Earlier this afternoon, Najibullah Zazi, a citizen of Afghanistan and permanent legal resident of the United States, pleaded guilty in New York to three criminal charges. He admitted to conspiring to use weapons of mass destruction against persons or property in the United States, conspiring to commit murder in a foreign country, and providing material support to Al Qaeda.
Zazi has admitted that he brought TATP explosives to New York on Sept. 10th, 2009, and that he and others intended to detonate them on board the New York subway system. This was one of the most serious terrorist threats to our nation since September 11th, 2001, and were it not for the combined efforts of the law enforcement and intelligence communities, it could have been devastating. This attempted attack on our homeland was real, it was in motion, and it would have been deadly. We were able to thwart this plot because of careful analysis by our intelligence agents and prompt actions by law enforcement. They deserve our thanks and praise.
Zazi traveled to Pakistan in August 2008 with plans to join the Taliban in fighting against the United States and our allied forces in Afghanistan. Shortly after arriving, however, he was recruited by members of Al Qaeda who transported him to the Waziristan region of Pakistan and urged him to launch a suicide attack in the United States, which he agreed to do.
While still in Pakistan, Zazi plotted extensively with members of Al Qaeda in planning this attack. Al Qaeda operatives trained him in how to construct the explosives he would use, and they discussed potential targets, including the New York subway system. Zazi took detailed notes during his training, and even emailed himself a summary of those notes so he could access them when he returned to the United States.
Zazi returned to the United States in January 2009 and moved to Denver, Colorado. In June, he began reviewing the notes from his training and researching where to buy the chemicals needed for the explosives. He then traveled to New York to meet with others, discuss the timing of the attack and where to make the explosives.
Zazi then returned to Denver and began constructing the explosives. In July and August, he purchased large quantities of components necessary to produce TATP and twice checked into a hotel room near Denver, where bomb making residue was later found.
On September 8th, he set the final stages of the plan into motion, renting a car and driving from Denver to New York with the explosives and materials necessary to build the bombs. He arrived in New York on Thursday, September 10th with plans to use the weekend to obtain the final components necessary, assemble the bombs, and then launch an attack on the Manhattan subway lines on September 14th, 15th, or 16th.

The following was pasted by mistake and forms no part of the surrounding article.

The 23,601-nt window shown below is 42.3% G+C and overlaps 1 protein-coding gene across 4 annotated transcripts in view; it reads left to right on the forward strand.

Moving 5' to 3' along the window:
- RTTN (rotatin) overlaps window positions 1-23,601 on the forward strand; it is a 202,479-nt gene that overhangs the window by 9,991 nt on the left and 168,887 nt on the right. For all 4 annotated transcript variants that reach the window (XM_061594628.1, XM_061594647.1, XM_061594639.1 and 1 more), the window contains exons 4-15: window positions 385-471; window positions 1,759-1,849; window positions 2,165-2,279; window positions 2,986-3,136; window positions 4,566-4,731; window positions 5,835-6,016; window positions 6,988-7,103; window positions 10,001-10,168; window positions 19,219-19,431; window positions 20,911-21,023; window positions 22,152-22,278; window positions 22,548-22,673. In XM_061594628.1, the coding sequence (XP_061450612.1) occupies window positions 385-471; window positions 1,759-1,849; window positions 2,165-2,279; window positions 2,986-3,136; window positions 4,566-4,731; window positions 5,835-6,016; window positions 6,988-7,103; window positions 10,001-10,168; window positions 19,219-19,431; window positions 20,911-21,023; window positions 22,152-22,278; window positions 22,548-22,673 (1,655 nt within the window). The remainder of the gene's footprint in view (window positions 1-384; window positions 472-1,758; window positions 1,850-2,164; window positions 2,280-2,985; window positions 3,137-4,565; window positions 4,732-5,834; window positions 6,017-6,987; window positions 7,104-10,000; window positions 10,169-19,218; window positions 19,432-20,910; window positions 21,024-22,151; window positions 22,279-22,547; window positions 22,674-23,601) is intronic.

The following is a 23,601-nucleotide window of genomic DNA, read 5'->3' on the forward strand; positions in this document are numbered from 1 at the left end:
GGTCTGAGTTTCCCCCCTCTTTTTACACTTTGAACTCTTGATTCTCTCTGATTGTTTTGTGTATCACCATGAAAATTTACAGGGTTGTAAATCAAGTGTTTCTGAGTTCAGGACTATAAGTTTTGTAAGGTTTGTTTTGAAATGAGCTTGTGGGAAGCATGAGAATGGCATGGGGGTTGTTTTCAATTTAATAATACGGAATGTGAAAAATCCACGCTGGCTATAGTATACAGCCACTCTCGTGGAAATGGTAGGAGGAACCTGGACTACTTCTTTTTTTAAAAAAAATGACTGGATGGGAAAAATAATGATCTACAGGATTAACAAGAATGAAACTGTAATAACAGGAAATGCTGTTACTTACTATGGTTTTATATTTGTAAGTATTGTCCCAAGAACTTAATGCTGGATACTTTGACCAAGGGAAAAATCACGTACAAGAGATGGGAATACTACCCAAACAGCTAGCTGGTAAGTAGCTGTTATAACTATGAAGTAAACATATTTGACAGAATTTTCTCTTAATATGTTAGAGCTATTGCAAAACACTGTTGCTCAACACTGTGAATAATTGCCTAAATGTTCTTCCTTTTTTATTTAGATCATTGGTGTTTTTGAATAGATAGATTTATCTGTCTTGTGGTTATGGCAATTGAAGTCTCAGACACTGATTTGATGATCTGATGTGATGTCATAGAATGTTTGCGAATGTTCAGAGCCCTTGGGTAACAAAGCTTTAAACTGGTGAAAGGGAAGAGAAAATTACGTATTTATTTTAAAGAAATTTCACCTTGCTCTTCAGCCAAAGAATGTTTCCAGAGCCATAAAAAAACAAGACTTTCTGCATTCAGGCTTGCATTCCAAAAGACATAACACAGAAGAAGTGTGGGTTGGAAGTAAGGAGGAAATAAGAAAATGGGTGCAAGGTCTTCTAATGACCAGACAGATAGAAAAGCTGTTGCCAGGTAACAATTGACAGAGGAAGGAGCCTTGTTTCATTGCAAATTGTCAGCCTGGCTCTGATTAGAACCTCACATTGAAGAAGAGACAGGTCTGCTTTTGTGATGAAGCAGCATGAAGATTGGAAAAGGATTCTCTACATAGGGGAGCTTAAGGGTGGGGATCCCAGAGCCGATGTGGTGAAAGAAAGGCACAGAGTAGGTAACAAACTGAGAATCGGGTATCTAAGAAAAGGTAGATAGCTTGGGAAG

Zazi was under surveillance throughout his trip. Once he learned of the investigation, he and others disposed of the explosives and other bomb making materials and he returned to Denver, where he was arrested on September 19th.
In this case, the combined efforts of the law enforcement and intelligence communities disrupted a major plot, and there is no doubt that they saved American lives. This investigation is ongoing, and we will continue to work around the clock both to bring others involved to justice and to obtain intelligence that we can use to disrupt further plots. With today’s guilty plea, we have brought swift justice to one of the individuals involved in this plot, but we will not rest until everyone responsible is held accountable.
This plot is further evidence that Al Qaeda continues to plan attacks against the United States. We are at war against a dangerous, intelligent and adaptable enemy, and we must use every weapon available to win that war. In this case, as it has in so many other cases, the criminal justice system has proved to be an invaluable weapon for disrupting plots and incapacitating terrorists, one that works in concert with the intelligence community and our military. We will continue to use it to protect the American people from terrorism.
As I have stated on other occasions, the criminal justice system also contains powerful incentives to induce pleas that yield long sentences and gain intelligence that can be used in the fight against Al Qaeda. We will use all available tools whenever possible against suspected terrorists.
Finally, I would like to thank the members of the law enforcement and intelligence communities whose hard work disrupted this plot and continues to keep terrorists on the run both here and abroad, as well as the prosecutors and intelligence lawyers who have worked on this case. We all owe them a debt of gratitude for their service to this country.